The Kentucky Bourbon Trail’s official venues hosted more than 1 million visits last year, breaking that prestigious milestone mark for the first time since the tour was founded in 1999, the Kentucky Distillers’ Association announced last week.
The booming tourist attraction has grown 300 percent in the last 10 years and spawned the companion Kentucky Bourbon Trail Craft Tour in 2012, the first of its kind in the country that features the state’s thriving micro distilleries.
“This is a tremendous cause for celebration for the entire Commonwealth,” KDA President Eric Gregory said. “Think of what 1 million tours means to Kentucky in jobs, tax revenue and positive publicity. The success is staggering.”
Here are the numbers:
The historic Kentucky Bourbon Trail tour, which showcases nine of the state’s legendary distilleries, set a new record with 888,733 visits in 2016, breaking the previous year’s record by 17 percent.
Participating distilleries include Bulleit’s Stitzel-Weller Distillery in Louisville; Four Roses in Lawrenceburg and Cox’s Creek; Heaven Hill in Bardstown and its Evan Williams Bourbon Experience in Louisville; Jim Beam in Clermont and Louisville; Maker’s Mark, Loretto; Town Branch, Lexington; Wild Turkey, Lawrenceburg; and Woodford Reserve, Versailles.
The Kentucky Bourbon Trail Craft Tour saw 177,228 visits among its 11 participating distilleries, a 32 percent increase over the previous year and a whopping 187 percent increase over 2013, its first full year in existence.
The Craft Tour last year added Kentucky Artisan Distillery in Crestwood to its growing lineup, joining Barrel House in Lexington; Corsair, Bowling Green; Hartfield & Co., Paris; Kentucky Peerless, Louisville; Limestone Branch, Lebanon; MB Roland, Pembroke; New Riff, Newport; Old Pogue, Maysville; Wilderness Trail, Danville; and Willett, Bardstown.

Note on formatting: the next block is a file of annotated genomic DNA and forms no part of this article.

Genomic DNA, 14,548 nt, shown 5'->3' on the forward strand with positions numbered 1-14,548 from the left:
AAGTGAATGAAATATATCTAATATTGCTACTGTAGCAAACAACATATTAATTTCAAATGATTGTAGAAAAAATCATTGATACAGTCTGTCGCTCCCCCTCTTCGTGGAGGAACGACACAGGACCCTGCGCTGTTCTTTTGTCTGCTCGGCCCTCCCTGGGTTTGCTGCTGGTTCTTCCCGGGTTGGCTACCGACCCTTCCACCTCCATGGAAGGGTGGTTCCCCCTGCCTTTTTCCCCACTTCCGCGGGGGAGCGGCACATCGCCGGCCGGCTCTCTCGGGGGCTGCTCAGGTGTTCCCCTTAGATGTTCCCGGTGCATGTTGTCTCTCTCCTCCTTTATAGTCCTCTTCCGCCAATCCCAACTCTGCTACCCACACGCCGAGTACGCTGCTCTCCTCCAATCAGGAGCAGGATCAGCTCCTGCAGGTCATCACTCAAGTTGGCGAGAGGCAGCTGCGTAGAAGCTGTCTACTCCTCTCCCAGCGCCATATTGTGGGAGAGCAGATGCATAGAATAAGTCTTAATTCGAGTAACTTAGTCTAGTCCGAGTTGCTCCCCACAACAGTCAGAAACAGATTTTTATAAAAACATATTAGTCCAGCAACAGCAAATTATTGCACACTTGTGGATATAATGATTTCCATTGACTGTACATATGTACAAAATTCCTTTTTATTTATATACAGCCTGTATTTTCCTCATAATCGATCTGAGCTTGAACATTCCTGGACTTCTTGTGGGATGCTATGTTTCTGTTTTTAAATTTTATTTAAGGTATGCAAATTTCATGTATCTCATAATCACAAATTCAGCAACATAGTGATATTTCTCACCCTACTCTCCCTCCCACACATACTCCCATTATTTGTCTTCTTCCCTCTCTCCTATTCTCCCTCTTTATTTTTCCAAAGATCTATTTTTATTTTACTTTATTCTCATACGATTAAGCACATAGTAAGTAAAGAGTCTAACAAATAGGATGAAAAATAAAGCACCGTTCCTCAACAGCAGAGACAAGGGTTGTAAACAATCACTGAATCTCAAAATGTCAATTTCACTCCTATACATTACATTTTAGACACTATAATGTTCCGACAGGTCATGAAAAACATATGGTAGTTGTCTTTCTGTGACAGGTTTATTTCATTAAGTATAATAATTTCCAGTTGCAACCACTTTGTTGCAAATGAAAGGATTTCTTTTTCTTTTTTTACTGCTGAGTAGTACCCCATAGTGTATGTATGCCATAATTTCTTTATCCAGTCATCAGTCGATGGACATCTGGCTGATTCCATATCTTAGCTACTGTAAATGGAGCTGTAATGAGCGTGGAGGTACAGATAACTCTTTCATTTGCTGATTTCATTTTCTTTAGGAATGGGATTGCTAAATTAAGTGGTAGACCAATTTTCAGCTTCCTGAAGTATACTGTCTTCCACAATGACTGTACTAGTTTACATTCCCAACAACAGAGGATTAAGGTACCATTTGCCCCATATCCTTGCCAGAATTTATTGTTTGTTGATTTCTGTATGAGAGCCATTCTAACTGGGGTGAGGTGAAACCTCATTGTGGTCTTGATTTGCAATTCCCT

The total for all 20 participating distilleries was a record 1,065,961.
Adam Johnson, who directs both tours for the KDA, said several distilleries will be joining in the coming weeks and months. “Experiences in Louisville, Lexington and Northern Kentucky will be coming online soon, and we’re expecting a few more by the end of the year.”
Johnson said the KDA’s tourism committee is working to enhance the Passport program that rewards visitors once they complete tours of all participating distilleries. A new souvenir gift will be distributed in 2017, with bigger opportunities on the horizon.
“With so many distilleries, it’s increasingly harder to visit every one in a single trip,” he said. “But it’s a quest – a bucket list item for Bourbon lovers around the world. We want to make sure the journey is adequately rewarded and cherished.”
Bourbon is one of the Commonwealth’s most iconic and treasured industries, a booming $3 billion economic engine that generates more than 15,000 jobs with an annual payroll topping $700 million and pours $166 million of tax revenue into state and local coffers each year.
In addition, KDA member distilleries are in the middle of a $1.3 billion building boom, Gregory said, from innovative new tourism centers to expanded production facilities, all to meet the growing global demand for Kentucky’s signature spirit.
“People don’t just want what’s in the bottle,” Gregory said. “They have a thirst for Kentucky’s Bourbon culture, our legendary Southern hospitality and our unique, authentic and engaging distillery experiences.
“Our distillers are investing more to honor that demand and to strengthen Kentucky’s rightful place as the one, true home for Bourbon. With a million visits and counting, the Kentucky Bourbon Trail adventures are clearly the gold standard for Bourbon tourism.”